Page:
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Old 05-03-07, 08:13 PM
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how old is your house?
do you know for a fact bath plugs are on their own circuit?
if your house is fairly new, and bath plugs are on own circuit, it can only be a few things..at the panel,in a mutlicable assembly homerun box,gfi wackiness or a broken wire.
I do reccomend getting the gfi out of the loop for the duration of trouble shooting, wirenut your color to color and go downstream and plug in a lamp.
That tester and a lamp are all you need for your basic t-shooting.
My gut says if everything else is working in you house, its one of those things above.
 
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Old 05-04-07, 05:37 AM
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Please read the responses people supply.

If you really and truly have no power to the GFCI receptacle then you must backtrack to the panel and find the problem. It could be a wire in the wall (not likely), it could be a failed connection at some other location on the circuit (more likely), it could be a problem at the circuit breaker panel (less likely), or it could be a tripped GFCI.

Check all of the other location on the circuit. Initially check with a tester without even opening the junction box, but then check inside the box.

This is not rocket science and is not difficult to diagnose. But you have to do the work.

Perhaps it would be easier if you had a little better idea how electricity works, and how circuit are wired. I strongly suggest that you do some reading. The bvook "Wiring Simplified" would be a good place to start.
 
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Old 05-07-07, 08:13 PM
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I have the gfci outlet working, but now I have a different problem. I have power on the load side of the outlet, but no power on the line side of the outlet, so all of the oulets behind the gfci do not work. I am unable to trip the gfci (does that mean a bad gfci?). Does anyone know where the problem might be?

Thanks!
 
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Old 05-07-07, 08:44 PM
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"I have power on the load side of the outlet, but no power on the line side"

Ummm... there's your problem right there. You seem to have reversed line & load. The line side should be connected to the incoming line voltage. The load goes to... well, the load (the downstream receps).

John Nelson wrote: "You might be very surprised how many people here have incorrectly asserted that they are "pretty sure that I've connected it properly"."
 
  #18  
Old 05-07-07, 08:45 PM
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Sorry I was wrong, no power from the gfci outlet, but the bare load wire has power. I turned on my cable box and everything went out, so I started testing outlets, no power. I unpluged one of my lamps and there was an amber spark, so I grabed my tester to test the outlet. I insterted the tester and then there was a blue spark and everything trurned back on.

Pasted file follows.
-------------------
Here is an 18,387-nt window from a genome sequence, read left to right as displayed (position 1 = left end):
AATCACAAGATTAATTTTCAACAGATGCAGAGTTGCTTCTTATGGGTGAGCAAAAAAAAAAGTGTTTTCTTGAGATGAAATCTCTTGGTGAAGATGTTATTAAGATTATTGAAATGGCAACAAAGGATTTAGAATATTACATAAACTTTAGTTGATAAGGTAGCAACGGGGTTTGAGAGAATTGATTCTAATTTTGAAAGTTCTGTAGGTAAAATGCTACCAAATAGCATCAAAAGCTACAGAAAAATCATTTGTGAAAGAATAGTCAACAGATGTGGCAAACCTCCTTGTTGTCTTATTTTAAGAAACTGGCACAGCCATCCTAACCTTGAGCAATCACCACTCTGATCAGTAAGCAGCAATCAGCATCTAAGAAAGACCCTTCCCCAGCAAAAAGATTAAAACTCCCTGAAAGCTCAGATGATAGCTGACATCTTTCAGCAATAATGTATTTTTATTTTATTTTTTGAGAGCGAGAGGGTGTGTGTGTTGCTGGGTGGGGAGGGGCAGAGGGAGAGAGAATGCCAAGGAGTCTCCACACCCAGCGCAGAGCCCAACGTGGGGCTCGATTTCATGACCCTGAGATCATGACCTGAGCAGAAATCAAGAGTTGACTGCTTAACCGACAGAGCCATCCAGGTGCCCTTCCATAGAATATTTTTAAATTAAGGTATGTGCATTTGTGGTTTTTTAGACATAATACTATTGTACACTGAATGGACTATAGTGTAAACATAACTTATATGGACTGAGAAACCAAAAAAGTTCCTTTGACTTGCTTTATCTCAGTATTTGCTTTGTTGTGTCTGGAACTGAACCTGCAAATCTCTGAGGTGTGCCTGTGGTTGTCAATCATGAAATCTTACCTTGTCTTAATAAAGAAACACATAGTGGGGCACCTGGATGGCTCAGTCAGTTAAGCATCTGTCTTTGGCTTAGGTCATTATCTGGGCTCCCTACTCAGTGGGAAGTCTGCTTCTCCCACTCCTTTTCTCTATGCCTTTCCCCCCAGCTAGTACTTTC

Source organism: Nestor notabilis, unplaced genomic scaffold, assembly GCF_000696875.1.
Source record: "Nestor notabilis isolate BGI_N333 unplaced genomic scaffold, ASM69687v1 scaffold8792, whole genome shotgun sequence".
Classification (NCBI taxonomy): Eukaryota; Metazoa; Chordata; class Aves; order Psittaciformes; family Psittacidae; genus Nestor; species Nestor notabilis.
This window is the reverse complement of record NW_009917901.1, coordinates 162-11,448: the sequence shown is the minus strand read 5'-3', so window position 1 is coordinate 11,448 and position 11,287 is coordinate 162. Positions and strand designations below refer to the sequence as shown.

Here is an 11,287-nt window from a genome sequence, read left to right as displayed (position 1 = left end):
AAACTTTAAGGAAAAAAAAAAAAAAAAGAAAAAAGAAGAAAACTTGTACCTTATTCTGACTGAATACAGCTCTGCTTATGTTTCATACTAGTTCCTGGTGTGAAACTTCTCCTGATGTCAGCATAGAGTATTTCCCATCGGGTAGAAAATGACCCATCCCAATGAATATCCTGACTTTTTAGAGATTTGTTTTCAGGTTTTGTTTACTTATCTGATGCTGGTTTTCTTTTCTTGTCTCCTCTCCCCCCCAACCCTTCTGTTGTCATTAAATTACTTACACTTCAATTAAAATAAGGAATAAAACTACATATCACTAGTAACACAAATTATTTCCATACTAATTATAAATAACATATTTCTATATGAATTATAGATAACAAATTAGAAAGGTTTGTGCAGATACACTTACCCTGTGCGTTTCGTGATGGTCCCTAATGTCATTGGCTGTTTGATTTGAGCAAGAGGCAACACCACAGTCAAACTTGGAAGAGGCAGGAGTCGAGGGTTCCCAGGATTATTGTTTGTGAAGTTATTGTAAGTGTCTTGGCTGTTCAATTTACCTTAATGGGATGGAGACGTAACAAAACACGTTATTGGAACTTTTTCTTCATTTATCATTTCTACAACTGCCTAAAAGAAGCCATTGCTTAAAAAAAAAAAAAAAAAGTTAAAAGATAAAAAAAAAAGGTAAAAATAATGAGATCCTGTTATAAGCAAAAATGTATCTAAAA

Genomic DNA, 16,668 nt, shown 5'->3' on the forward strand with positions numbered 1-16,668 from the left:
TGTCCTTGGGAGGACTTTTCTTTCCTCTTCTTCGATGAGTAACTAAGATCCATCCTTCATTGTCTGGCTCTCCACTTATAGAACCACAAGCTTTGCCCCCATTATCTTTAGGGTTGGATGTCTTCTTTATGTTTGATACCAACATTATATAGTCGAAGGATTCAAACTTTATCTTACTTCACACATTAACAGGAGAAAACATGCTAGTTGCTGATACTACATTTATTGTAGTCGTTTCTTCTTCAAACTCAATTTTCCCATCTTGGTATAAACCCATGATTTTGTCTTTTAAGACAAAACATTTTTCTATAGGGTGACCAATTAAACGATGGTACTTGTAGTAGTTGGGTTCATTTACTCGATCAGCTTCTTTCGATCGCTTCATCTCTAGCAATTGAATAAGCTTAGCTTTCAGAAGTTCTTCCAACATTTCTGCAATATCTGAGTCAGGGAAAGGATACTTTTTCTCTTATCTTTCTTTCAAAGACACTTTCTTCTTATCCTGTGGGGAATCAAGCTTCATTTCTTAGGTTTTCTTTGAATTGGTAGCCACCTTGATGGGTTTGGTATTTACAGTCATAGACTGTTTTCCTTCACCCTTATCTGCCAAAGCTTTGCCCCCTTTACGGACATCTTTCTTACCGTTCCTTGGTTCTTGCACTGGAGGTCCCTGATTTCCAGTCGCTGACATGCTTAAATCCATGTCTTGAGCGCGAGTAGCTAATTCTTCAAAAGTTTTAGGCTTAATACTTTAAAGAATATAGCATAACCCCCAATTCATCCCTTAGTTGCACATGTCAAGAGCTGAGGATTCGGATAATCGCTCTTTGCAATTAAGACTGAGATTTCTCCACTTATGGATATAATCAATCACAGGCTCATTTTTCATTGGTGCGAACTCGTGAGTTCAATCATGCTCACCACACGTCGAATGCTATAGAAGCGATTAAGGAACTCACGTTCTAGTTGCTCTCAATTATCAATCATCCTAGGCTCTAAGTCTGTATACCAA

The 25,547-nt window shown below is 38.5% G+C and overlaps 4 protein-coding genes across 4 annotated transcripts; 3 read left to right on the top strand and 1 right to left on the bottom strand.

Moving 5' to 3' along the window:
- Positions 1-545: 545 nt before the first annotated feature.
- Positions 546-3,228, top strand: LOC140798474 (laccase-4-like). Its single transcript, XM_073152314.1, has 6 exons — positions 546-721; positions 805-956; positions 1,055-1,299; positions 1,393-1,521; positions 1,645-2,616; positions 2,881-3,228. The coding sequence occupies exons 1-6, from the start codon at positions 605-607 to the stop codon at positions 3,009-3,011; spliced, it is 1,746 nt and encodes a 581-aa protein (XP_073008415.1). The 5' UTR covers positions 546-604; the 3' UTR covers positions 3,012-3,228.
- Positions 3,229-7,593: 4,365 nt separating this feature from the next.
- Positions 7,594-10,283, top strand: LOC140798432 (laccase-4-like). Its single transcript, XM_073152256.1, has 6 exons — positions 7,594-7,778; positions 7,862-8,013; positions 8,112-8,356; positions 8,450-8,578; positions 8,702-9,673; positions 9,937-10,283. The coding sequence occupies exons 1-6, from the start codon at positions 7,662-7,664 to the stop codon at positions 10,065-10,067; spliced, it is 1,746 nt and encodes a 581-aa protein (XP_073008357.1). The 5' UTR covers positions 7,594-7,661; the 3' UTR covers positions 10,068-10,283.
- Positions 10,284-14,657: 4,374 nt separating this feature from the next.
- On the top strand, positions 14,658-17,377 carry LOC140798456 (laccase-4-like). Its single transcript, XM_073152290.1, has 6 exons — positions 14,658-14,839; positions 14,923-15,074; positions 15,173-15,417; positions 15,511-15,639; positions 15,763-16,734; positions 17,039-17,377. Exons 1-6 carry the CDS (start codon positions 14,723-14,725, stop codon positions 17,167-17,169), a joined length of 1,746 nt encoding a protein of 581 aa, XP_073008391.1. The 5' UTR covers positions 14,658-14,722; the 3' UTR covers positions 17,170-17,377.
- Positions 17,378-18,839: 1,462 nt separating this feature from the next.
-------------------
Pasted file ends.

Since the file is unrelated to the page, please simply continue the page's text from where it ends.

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Old 05-07-07, 09:15 PM
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Yea, I really thought that I had read the instructions when I hooked the gfci up. I now have everything wired correctly. Thanks Core for pointing out my mistake. I now think that I have a short in one of my outlets. it's an outlet that we just recently started using. I'm guessing that the outlet is what keeps causing the gfci to trip. comments suggestions. I'll try to do a better job of making sure that I understand this time.
Thanks!
 
  #20  
Old 05-08-07, 04:42 AM
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While I suppose that a receptacle itself could be the cause of a problem, I doubt this is the case.

A more likely cause is that the ground wire for the receptacle is ciontacing the neutral wire, or that the neutral terminals of the receptacle itself are contacting the metal receptacle box.

If the GFCI trips with nothing plugged in then very carefully, and with the power off, open each and every box including the one with the GFCI in it and check all the connections.

However, if the GFCI does not trip until something is plugged in, then you should suspect a problem with whatever you plug in. If it happens no matter what you plug in then suspect the receptacle.
 
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Old 05-08-07, 09:21 PM
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I replaced the outlet with the short, (it look like it was starting to melt) with a new outlet and bam! everything work! I was able to trip the gfci with out any problems. Thanks to everyone for all of your help.

One last question, does anyone know why that outlet would have started to melt? Is there something else wrong?
 
  #22  
Old 05-09-07, 07:27 AM
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Not exactly sure what you mean by "short", but a high current or poor connection produces heat and heat causes melting. No mystery there. Since you have now corrected the problem, you should be okay.